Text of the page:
The AndroidComposeTestRule which is included in the above libraries can be used to access the semantics tree and nodes of the current Compose screen. While this may be good for unit testing, what about our E2E tests using Appium?

I am an Appium contributor as well as one of the maintainers of Appium’s espresso-driver. To keep E2E tests happy, I decided to add Compose support inside Appium. Since the above libraries are based on Android instrumentation, we needed to instrument our app to use AndroidComposeTestRule. As Appium’s espresso-driver already handles application instrumentation and therefore it was best to reuse it. Therefore, we decided to provide Compose automation support inside Appium’s espresso-driver. Our amazing Android developers at Bumble, along with myself, conducted a few experiments and came up with a proof of concept. After raising a series of Pull requests in Appium, at last, we had first-class automation support for driving Compose views directly inside the Appium!

Using Appium to automate Compose

The prerequisite for all of this is that you have to be using Appium’s espresso driver. To do this, set automationName capability to espresso.

Now, you can automate your normal views the usual way. As soon as you land on a screen built using Compose, you have to toggle to compose automation mode. To do this, use Appium’s newly implemented Settings API. In Java, you can do it like this:

This will change the context of the driver so that instead of using Espresso to find elements, the AndroidComposeTestRule will be used. All the Appium commands will work as they normally do.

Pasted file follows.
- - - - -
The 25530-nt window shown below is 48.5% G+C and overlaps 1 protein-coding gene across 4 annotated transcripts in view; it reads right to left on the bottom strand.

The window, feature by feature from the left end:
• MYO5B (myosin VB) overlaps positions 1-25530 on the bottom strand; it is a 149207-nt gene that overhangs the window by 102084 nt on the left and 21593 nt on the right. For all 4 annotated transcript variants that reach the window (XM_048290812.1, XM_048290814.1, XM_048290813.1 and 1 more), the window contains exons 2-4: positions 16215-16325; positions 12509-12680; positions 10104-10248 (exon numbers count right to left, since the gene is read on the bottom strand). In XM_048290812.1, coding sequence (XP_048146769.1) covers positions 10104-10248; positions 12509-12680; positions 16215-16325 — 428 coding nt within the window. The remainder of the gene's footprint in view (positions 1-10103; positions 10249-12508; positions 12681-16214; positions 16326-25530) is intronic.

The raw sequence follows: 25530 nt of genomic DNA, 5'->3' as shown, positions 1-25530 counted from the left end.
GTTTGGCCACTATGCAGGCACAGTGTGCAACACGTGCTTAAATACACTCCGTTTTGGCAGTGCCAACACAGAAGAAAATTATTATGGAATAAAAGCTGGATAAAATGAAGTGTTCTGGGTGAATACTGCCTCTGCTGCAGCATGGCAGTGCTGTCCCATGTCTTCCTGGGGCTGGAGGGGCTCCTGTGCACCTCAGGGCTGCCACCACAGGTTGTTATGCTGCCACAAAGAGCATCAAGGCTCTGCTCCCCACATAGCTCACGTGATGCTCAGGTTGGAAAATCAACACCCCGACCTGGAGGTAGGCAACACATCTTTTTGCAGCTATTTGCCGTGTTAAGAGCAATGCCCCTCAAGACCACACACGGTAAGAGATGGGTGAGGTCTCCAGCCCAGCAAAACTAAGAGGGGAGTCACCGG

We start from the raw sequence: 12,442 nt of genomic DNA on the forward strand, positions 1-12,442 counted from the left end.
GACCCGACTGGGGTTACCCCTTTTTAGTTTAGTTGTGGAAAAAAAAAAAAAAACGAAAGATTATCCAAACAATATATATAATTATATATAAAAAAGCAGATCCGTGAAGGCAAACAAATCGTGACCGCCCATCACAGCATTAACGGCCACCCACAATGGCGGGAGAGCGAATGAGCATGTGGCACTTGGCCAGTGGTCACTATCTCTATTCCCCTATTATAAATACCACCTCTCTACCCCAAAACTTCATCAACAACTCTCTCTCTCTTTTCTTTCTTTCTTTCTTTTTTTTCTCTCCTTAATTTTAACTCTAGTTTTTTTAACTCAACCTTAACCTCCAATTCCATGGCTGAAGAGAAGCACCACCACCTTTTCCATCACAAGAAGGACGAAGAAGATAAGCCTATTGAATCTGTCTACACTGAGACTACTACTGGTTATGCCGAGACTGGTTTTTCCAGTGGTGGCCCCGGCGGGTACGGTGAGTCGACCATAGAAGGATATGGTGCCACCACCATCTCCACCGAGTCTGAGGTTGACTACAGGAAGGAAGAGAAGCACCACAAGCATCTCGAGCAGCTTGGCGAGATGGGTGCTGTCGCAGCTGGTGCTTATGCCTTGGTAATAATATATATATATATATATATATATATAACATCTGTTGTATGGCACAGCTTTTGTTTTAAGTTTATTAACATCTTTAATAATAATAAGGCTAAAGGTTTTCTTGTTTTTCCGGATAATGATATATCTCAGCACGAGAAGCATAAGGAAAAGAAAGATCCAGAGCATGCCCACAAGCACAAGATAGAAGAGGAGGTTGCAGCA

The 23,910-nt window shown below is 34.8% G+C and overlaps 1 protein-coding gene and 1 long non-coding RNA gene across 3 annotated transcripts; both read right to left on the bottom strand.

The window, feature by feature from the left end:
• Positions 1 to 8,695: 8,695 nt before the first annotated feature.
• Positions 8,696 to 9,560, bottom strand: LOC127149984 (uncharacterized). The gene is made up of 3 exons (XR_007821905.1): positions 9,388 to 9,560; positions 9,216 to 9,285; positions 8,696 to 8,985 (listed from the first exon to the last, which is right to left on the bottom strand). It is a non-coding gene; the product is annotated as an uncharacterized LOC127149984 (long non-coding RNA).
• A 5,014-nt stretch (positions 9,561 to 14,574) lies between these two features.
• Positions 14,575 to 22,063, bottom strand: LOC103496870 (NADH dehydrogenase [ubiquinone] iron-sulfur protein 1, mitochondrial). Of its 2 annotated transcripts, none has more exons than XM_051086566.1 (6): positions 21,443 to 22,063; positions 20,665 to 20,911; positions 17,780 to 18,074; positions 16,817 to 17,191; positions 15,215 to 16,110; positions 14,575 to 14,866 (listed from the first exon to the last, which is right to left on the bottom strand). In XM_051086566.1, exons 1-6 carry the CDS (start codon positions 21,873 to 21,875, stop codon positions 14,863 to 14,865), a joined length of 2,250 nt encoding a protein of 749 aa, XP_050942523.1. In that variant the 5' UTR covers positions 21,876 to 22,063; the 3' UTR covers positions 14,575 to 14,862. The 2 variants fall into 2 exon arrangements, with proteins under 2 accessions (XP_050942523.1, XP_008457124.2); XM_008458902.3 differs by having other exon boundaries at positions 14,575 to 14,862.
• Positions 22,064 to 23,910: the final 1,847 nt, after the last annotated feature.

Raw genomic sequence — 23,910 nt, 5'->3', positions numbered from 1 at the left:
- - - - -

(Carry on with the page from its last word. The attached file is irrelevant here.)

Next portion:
One thing to note here is that once you land on a screen that has Compose views, you might see that views fail to render. This is because Compose tests need to be synchronised with an internal virtual Compose clock. By default, this synchronisation is disabled. Changing the driver setting to compose using the above-mentioned command will enable this and Compose views should then render as usual.

To switch back to normal Android views (Non-Compose), just invoke:

If your context is compose, then the page source from Appium will give you an unmerged semantic tree of Compose nodes. All the find_element queries by XPATH are made on this tree.

As of now, support for all major routes has been implemented. We can find elements, get attributes and take action on them. However, there are still a few things remaining to be implemented. One of the features yet to add is Gestures using Actions API. This will soon be in the pipeline and any contributions from the community are most welcome. Also, as this is quite new, there might be some issues in setting it up. One of the issues that we encountered, for example, was the conflict of dependencies between App under test and the espresso driver. I fixed these by simply providing espressoBuildConfig capability as below:

Make sure you replace the <version> with the exact version in your application under test. You can read more about this capability here.

The Complete Example

This example is in ruby but can be applied to any other programming language of your choice.

You can clone the complete project from this Github repo. Also, the source code for compose_playground APK can be found here.

The best part of the above solution is that our test code never changes and, irrespective of the kind of screen shown, it used the same interface. Just switch driver context based on the type of screen presented and it’s all sorted! Do try this on your Compose apps and if you encounter any issues, please post them in the comments section and I’ll be happy to help.